However, accounting for rapid service change can be problematic because it’s hard to distinguish CapEx and OpEx budgets from each other (is website optimisation a transformative or business as usual activity, for example?). Consequently it can be harder to trace financial/bottom line benefits to such change – an issue further exacerbated by limited benchmarks and other evidence being currently available about successful digital transformation. Is it all true good to be true?

To address this, the CDO should take ownership of the strategic benefits case for digital transformation in collaboration with the Chief Finance Officer and be responsible (and accountable) for ensuring its effective realisation with the whole of C-Suite.

Chief Marketing Officer: A CMO will want to use capabilities enabled by digital transformation to deliver (big) data powered personalisation of products and services to customers. This blending of customer and user experience design together creates responsive aligned sales channels that should increase competitiveness in disruptive uncertain markets.

Such transformation may require a costly re-branding exercise and the organisation itself may not be able to move quick enough to deliver these benefits before competitors start imitating such innovation and steal market share. Furthermore, social media customer engagement poses reputational risks that if mishandled could damage the organisation’s brand permanently.

The CDO should be constantly selling (evangelising?) the benefits of digital for customers and employees to drive buy-in of digital transformation from C-Suite. Key to this is the CDO using social media to personally spread this message (and commitment) constantly, consistently to market and internal stakeholders. In addition the CDO should proactively lead service and product innovation to help the CMO maximise the full benefits of digital.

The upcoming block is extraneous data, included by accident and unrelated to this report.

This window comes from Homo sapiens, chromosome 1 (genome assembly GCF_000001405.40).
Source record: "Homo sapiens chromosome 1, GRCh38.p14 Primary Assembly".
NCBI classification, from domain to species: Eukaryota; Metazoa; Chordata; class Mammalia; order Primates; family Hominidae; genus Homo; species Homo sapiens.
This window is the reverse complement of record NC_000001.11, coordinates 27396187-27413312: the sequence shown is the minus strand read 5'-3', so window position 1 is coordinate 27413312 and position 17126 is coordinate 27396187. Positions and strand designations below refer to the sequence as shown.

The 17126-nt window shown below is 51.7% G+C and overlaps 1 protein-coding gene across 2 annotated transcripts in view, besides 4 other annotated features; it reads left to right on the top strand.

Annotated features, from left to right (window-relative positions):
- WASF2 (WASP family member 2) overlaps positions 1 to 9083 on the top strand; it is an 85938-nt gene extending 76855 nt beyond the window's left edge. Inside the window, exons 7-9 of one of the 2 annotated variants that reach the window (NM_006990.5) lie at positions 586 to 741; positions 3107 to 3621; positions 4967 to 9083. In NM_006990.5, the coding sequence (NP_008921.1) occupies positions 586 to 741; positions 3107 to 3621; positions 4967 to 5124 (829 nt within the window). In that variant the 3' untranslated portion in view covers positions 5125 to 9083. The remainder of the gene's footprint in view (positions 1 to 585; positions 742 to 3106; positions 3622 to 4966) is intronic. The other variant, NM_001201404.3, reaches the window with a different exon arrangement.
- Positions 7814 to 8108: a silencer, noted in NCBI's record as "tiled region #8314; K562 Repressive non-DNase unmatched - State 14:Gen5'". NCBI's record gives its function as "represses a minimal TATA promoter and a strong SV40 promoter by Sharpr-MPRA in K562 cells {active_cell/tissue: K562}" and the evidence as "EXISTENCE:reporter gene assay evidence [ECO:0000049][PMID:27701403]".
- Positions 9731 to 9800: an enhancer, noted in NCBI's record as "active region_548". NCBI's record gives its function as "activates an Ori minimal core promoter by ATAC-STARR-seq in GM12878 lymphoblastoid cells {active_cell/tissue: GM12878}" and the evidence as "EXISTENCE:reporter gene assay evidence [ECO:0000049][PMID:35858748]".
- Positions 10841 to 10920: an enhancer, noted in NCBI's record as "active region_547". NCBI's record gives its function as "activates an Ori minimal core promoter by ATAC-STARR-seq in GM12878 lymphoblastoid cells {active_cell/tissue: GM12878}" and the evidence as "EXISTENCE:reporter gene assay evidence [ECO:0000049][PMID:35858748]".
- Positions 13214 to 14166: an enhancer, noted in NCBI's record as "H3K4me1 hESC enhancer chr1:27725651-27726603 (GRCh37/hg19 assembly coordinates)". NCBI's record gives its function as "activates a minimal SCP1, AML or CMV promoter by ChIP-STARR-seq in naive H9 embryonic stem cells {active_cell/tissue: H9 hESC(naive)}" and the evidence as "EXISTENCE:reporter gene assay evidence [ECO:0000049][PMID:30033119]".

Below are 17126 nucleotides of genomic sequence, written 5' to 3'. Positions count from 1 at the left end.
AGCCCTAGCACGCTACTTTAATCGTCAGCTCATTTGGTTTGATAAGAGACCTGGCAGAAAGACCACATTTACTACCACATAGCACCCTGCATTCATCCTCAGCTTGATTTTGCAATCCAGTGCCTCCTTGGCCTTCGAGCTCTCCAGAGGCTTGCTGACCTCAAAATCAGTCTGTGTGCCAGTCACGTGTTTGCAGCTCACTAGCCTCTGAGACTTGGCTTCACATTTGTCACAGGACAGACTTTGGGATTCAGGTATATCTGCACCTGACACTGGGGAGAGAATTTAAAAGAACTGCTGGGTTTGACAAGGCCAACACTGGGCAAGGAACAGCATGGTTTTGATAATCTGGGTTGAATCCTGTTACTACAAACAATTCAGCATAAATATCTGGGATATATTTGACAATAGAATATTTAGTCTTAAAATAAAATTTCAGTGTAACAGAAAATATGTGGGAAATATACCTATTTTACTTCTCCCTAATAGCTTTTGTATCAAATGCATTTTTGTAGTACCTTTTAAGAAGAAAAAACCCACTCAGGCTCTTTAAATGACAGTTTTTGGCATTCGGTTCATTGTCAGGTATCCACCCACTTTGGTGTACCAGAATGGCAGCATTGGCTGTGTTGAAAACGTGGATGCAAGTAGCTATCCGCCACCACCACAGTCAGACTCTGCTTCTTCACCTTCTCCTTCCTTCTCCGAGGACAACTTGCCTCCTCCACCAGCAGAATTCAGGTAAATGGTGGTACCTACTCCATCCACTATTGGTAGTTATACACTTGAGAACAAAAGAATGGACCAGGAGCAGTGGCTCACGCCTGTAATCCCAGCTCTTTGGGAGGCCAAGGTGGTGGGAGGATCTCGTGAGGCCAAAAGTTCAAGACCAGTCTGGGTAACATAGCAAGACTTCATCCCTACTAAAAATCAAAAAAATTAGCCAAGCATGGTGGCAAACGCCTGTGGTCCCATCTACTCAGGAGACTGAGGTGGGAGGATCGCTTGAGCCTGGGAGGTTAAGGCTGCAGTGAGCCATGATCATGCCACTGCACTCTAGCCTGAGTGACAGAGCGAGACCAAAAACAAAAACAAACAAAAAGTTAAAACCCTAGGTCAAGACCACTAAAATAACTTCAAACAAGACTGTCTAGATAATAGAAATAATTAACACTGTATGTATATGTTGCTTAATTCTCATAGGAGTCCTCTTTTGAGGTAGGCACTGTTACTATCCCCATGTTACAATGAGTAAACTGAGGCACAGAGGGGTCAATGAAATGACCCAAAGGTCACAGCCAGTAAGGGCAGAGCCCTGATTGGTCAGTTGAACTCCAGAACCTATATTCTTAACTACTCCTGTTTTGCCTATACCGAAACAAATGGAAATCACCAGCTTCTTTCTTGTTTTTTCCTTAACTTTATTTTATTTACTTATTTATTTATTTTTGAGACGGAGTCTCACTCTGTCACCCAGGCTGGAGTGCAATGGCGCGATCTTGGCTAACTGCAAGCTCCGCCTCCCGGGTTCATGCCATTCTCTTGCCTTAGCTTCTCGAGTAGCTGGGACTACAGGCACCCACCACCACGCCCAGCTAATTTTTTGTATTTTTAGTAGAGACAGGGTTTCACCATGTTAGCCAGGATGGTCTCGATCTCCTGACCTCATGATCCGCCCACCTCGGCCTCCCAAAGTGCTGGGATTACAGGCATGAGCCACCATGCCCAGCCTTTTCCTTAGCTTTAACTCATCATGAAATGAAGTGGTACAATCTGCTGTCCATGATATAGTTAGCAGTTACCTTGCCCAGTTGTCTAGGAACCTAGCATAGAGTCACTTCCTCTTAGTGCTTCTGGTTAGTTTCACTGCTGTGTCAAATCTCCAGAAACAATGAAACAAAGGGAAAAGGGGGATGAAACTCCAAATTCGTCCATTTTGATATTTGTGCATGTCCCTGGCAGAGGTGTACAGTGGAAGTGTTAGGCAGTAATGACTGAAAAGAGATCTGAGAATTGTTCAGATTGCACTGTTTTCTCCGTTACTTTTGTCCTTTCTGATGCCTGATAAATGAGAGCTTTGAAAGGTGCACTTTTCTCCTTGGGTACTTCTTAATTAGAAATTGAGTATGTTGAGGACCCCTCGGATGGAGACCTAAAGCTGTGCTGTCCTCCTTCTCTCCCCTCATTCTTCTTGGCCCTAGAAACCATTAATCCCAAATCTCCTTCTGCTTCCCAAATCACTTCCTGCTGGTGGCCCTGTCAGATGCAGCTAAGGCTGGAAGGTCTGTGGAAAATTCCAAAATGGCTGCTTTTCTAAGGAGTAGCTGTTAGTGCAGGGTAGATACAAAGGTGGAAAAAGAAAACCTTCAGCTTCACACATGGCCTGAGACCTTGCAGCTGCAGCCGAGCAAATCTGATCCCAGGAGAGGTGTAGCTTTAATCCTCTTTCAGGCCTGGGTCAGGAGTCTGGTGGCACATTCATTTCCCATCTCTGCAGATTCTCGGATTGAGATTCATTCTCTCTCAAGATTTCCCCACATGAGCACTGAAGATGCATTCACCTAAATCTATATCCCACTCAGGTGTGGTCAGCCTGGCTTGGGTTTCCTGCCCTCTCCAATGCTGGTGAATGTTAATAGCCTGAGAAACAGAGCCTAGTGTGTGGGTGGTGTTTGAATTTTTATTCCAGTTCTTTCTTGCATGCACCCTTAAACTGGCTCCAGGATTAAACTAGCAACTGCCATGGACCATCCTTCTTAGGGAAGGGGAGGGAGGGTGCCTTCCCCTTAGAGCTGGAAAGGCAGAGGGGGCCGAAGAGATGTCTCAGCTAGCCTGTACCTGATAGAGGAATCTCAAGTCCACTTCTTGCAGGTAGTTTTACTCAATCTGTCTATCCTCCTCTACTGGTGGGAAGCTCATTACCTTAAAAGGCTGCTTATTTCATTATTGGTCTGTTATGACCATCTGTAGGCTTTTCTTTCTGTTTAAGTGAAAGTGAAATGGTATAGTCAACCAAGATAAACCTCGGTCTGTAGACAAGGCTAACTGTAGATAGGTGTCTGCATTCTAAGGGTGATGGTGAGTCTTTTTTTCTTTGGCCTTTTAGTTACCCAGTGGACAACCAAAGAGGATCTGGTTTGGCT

Chief Operating Officer: The COO will like the way digital transformation empowers employees at all levels to deliver greater organisational efficiency and effectiveness. This includes the required breaking down of business and IT silos to realise new ways of working using digital technology. These strategic benefits include the design and implementation of a future proof operating model that can meet further market disruption and technologies.

But the COO may find such change highly challenging because it probably means a fundamental redesign of parts of the whole organisation – a major pain point could be the existing IT legacy systems that have to be adapted or worse yet replaced to enable such capabilities. Further problems could also arise from having to deliver high, unrealistic expectations for big data and analytics. Other people and process issues may also present blockers to success (for example incumbent teams having to transition from Waterfall to Agile).

In response the CDO needs to take a thought leadership and implementation role in the design and realisation of a new digital operating model with the COO. Part of this role is providing “hands on” management consultancy capabilities required to successfully implement a model that addresses these technology, people and process challenges. This will make the CDO a critical friend and partner with the COO in delivering successful digital transformation.

Chief HR Officer: Like the rest of C-Suite the CHRO will want to realise the people benefits of greater employee empowerment, integrated working and building of internal capabilities. Not only should digital transformation increase market competitiveness, it should have a positive impact on employee development opportunities, morale and performance.